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  • You must include at least one positive keyword with 3 characters or more.
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Take Five with Heather Webb: Last Christmas in Paris

https://i0.wp.com/writerunboxed.com/wp-content/uploads/2017/09/51qWXM77k... 332w" sizes="(max-width: 200px) 100vw, 200px" data-recalc-dims="1" />“Gaynor and Webb’s first collaboration is beautifully told […] the authors fully capture the characters’ voices as each person is dramatically shaped by the war to end all wars.” – BooklistCongratulations to multi-published novelist and WU contributor Heather Webb on the release of Last Christmas in Paris— a novel written in conjunction with novelist Hazel Gaynor! Last Christmas in Paris will be sold in bookstores nationwide and at Target, and is releasing worldwide in 10 countries. (The book releases on 10/3 in the U.S. and Canada; and on 10/5 in the UK, Ireland, and Australia.)
You know Heather from her time here at WU, but you may not have realized she’s the internationally and nationally acclaimed author of Becoming Josephine  and Rodin’s Lover, which was a Goodreads Top Pick in 2015. Heather also works with aspiring authors as a professional freelance editor, and teaches craft courses at a local college.
Hazel Gaynor  is the  New York Times  and  USA Today  bestselling author of  A Memory of Violets and The Girl Who Came Home, for which she received the 2015 RNA Historical Novel of the Year award. Her third novel  The Girl from The Savoy  was an Irish Times and Globe & Mail Canada bestseller, and was shortlisted for the 2016 BGE Irish Book Awards Popular Fiction Book of the Year. Her work has been translated into several languages.
Thanks for being with us, Heather! Can you reveal the premise of your new book?
It’s a novel told through a series of letters and telegrams set during the Great War between a female journalist in London, struggling to make sense of the propaganda and her place in the war, and her childhood friend who is a soldier at the front grappling with family matters from afar.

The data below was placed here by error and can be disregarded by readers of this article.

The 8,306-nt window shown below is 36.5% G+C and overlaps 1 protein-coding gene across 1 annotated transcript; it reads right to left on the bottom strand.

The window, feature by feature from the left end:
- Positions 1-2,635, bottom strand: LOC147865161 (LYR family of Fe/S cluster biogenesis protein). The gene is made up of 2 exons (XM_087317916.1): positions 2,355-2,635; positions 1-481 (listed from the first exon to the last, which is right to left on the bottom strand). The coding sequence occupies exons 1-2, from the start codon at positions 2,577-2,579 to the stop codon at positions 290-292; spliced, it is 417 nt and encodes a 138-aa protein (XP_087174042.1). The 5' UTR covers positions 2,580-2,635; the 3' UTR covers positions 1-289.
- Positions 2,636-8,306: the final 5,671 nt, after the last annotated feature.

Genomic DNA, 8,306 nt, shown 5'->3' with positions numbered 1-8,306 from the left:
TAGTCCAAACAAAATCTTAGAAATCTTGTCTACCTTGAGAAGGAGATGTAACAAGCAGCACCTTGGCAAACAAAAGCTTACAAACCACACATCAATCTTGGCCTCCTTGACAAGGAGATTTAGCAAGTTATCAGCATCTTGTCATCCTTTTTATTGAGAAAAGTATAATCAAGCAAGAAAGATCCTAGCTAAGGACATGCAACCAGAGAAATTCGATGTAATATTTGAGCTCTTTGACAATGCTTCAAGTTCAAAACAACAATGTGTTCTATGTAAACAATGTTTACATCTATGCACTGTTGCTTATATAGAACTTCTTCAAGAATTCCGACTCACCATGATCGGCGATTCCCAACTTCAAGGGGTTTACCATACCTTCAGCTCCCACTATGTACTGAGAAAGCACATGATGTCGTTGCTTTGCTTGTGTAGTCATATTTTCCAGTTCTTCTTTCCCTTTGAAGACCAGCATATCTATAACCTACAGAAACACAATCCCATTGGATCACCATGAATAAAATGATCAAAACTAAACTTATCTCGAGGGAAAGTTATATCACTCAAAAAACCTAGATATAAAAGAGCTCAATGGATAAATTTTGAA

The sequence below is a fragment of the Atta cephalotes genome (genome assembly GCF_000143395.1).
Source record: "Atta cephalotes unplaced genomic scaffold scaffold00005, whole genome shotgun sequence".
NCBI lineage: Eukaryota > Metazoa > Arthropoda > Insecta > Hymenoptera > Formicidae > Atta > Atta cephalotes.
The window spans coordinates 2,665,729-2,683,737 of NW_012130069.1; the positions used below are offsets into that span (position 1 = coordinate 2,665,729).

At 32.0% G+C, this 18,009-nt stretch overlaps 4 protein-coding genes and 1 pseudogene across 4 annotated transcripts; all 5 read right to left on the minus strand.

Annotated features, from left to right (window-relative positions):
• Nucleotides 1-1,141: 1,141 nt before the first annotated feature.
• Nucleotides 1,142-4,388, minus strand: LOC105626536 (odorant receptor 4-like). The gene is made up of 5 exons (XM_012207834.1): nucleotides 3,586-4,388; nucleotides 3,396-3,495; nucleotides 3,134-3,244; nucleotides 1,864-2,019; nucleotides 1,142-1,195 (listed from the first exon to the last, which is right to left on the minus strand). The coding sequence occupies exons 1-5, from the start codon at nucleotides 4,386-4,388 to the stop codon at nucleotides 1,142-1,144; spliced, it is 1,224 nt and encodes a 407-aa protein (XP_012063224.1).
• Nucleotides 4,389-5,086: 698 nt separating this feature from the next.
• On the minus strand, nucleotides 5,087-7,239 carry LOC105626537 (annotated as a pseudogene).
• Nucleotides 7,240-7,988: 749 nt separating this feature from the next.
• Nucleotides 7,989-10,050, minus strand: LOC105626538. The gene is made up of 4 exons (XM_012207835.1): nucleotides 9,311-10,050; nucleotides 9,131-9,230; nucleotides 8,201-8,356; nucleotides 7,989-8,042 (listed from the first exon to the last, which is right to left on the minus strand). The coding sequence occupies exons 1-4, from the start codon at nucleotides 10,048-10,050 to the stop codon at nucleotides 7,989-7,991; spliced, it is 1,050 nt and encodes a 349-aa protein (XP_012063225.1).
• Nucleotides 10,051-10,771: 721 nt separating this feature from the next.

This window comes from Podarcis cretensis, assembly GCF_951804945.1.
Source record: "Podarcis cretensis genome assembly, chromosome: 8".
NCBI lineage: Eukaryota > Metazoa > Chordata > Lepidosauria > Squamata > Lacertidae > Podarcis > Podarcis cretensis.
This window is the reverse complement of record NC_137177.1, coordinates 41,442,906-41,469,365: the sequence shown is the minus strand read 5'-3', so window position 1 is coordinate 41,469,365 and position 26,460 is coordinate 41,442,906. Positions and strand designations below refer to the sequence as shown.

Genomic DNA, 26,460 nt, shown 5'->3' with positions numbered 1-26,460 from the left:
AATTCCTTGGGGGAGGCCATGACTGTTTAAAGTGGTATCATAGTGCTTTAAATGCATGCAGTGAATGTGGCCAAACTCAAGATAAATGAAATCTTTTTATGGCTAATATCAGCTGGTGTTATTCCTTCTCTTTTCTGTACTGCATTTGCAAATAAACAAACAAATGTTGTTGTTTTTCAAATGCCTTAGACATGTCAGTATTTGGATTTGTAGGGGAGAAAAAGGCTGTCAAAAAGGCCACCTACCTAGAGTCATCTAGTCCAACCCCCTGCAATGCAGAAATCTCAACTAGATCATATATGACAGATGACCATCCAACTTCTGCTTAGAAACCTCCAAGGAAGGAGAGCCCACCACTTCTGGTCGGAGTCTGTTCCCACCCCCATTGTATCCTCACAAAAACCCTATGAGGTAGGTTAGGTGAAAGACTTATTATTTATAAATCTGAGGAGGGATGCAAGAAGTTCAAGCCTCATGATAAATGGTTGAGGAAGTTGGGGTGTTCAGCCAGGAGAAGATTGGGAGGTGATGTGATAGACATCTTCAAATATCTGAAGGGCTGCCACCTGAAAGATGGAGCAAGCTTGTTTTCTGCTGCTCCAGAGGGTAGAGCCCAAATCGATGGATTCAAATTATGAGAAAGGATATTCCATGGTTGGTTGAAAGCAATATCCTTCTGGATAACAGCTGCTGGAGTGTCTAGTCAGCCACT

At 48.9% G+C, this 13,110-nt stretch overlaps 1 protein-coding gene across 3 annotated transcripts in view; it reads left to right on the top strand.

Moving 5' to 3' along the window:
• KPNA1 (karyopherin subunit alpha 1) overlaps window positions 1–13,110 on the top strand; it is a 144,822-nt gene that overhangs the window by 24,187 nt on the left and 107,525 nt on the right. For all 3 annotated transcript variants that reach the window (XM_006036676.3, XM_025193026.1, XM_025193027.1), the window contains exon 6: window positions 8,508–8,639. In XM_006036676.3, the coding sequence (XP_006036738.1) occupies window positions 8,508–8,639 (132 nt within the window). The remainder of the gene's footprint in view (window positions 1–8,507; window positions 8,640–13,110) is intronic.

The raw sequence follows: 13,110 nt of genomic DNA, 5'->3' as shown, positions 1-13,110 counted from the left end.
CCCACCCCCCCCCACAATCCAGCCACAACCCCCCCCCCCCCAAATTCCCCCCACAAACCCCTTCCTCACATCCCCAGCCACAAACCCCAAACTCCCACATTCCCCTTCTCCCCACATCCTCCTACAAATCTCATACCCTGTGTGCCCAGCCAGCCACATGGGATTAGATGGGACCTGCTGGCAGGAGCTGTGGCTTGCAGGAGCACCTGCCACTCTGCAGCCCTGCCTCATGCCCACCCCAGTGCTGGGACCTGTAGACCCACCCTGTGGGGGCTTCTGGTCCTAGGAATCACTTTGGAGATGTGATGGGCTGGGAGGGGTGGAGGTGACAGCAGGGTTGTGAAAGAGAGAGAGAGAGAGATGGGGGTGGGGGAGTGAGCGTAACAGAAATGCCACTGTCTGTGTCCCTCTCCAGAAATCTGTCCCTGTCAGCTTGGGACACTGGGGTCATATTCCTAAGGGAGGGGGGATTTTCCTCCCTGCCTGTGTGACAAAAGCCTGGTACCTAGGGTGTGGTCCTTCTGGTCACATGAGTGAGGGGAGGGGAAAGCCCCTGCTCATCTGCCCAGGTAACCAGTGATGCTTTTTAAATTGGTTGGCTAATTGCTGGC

What would you like people to know about the story itself?
It’s a tale of friendship, loss, and love during the war that would ultimately change the face of Western Civilization forever. But it’s more than that. It’s about changing roles for women during a volatile time; how the war furthered women’s quest for equal rights. The story is framed by the five Christmases of WWI, highlighting how quickly our lives can change and all we should be grateful for on a daily basis.
What do your characters have to overcome in this story? What challenge do you set before them?
War, in and of itself, creates instant conflict, so the two protagonists must both survive the war, first and foremost. In addition, letters are lost, messages misunderstood. There is some trouble at home with Thomas’s family-owned newspaper business where Evie writes a column and this causes a lot of friction as well.
We both truly fell in love with these characters. They felt as real as friends in the end, so their trials really touched us.
What unique challenges did this book pose for you, if any?
This book was a collaborative effort, which poses its own set of challenges. It requires a lot of trust and commitment, navigating the pressures of individual writing projects, and the demands of kids and family. Often, one of us would contact the other to explain a delay because the kids were sick, or the heating was broken, or some other crisis got in the way. Skype chats and Google Hangouts became weekly powwows to flesh out plot snags and character arcs.